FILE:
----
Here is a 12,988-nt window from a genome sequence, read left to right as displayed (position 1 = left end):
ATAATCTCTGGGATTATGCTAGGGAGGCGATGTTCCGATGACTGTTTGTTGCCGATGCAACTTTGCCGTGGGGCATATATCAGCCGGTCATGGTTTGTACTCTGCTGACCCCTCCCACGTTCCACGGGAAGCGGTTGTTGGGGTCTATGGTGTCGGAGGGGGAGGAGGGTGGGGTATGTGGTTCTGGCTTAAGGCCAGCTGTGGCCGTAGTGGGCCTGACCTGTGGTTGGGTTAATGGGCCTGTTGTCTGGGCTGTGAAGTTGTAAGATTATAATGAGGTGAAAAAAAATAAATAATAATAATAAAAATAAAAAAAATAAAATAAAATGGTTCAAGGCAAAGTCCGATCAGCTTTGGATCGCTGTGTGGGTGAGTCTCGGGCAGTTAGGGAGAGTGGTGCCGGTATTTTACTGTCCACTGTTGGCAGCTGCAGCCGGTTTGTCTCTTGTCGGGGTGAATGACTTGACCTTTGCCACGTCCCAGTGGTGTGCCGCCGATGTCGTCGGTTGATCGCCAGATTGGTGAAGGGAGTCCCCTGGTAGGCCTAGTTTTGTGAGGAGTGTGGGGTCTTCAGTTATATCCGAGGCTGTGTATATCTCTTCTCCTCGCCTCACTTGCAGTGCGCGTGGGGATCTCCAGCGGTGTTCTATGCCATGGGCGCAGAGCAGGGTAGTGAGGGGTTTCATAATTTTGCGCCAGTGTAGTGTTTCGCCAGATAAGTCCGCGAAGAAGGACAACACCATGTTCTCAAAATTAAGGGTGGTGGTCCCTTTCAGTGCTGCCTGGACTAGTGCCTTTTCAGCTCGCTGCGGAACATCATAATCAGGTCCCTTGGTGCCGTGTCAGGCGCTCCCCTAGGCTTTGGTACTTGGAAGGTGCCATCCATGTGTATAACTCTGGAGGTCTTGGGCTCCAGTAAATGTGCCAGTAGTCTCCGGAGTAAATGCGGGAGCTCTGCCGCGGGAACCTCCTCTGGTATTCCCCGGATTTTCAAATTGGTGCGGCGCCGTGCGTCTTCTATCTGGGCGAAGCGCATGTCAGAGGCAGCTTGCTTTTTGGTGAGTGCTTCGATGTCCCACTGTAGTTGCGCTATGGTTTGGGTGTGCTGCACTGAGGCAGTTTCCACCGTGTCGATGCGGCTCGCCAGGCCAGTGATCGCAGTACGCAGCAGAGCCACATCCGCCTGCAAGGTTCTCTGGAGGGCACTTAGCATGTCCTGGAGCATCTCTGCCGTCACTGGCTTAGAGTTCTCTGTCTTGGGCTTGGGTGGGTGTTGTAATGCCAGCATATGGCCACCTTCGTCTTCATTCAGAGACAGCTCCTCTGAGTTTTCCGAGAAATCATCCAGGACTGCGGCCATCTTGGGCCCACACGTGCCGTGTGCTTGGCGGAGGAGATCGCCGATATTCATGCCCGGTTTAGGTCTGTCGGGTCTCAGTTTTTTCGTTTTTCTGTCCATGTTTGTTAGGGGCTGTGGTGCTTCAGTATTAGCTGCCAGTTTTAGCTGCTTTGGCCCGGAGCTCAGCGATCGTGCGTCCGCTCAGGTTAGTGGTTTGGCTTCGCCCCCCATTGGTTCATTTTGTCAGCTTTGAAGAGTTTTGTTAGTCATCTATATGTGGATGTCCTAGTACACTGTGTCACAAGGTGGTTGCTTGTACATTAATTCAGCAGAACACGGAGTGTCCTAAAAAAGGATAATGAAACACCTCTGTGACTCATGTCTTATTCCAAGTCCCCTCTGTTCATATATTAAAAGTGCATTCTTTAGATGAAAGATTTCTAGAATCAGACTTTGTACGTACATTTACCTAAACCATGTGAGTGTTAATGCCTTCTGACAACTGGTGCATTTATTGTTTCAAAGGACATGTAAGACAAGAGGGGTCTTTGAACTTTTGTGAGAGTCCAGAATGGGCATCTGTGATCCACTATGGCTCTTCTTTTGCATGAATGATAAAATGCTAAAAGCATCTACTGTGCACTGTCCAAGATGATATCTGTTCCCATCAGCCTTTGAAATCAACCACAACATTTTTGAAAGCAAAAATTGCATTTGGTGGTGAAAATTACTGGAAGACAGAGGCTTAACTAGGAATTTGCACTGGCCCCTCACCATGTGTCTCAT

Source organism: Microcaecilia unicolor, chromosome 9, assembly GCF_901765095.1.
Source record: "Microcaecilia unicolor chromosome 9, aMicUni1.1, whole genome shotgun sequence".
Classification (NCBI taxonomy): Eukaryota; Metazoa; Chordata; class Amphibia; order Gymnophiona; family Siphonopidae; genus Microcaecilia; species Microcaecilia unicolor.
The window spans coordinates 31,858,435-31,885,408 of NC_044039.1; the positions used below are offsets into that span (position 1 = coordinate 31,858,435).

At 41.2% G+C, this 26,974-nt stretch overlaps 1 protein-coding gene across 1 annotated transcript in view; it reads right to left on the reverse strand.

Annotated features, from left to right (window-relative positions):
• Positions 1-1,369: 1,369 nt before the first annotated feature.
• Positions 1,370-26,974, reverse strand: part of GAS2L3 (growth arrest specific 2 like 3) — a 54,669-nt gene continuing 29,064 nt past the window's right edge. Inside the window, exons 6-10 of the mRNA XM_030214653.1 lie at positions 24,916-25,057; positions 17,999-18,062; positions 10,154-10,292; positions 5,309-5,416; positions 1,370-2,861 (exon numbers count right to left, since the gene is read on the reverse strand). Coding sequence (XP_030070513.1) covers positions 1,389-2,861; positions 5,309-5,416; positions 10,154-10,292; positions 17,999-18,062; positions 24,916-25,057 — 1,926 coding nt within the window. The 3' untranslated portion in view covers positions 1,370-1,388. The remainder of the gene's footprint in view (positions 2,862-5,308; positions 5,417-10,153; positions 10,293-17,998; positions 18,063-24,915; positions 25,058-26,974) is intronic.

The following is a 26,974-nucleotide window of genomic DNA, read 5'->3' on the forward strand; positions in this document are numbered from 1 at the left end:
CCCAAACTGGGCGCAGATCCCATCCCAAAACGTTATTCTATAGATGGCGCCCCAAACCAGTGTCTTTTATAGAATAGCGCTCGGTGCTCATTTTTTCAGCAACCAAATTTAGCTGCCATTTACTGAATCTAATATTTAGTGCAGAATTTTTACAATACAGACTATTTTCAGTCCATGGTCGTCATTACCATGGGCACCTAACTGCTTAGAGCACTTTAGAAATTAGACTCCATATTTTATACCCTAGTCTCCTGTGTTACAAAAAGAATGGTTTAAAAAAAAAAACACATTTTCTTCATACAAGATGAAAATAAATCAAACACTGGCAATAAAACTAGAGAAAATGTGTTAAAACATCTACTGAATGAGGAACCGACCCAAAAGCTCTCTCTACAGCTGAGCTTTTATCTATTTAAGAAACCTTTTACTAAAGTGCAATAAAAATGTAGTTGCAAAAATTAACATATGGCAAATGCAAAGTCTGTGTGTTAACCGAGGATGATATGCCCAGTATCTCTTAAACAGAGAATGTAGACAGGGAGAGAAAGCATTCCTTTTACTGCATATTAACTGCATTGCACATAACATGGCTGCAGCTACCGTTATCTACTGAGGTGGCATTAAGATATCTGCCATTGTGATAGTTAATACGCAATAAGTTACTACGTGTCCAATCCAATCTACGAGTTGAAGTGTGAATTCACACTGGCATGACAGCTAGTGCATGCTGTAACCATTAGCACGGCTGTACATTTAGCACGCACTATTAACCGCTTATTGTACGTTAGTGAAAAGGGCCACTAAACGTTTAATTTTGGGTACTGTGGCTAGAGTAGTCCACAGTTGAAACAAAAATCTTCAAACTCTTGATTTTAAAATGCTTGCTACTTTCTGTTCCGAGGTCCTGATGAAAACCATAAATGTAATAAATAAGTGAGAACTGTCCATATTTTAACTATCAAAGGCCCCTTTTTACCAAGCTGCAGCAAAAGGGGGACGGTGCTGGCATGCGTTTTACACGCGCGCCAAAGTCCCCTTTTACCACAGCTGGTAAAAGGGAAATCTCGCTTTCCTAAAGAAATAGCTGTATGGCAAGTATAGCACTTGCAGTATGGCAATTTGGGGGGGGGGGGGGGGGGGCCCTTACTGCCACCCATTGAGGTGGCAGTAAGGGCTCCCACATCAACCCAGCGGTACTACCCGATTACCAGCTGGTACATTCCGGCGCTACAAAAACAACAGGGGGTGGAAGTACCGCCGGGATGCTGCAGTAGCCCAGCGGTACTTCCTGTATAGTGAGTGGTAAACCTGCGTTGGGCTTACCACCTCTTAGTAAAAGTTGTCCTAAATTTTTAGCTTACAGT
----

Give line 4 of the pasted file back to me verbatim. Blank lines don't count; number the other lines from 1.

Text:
Source record: "Microcaecilia unicolor chromosome 9, aMicUni1.1, whole genome shotgun sequence".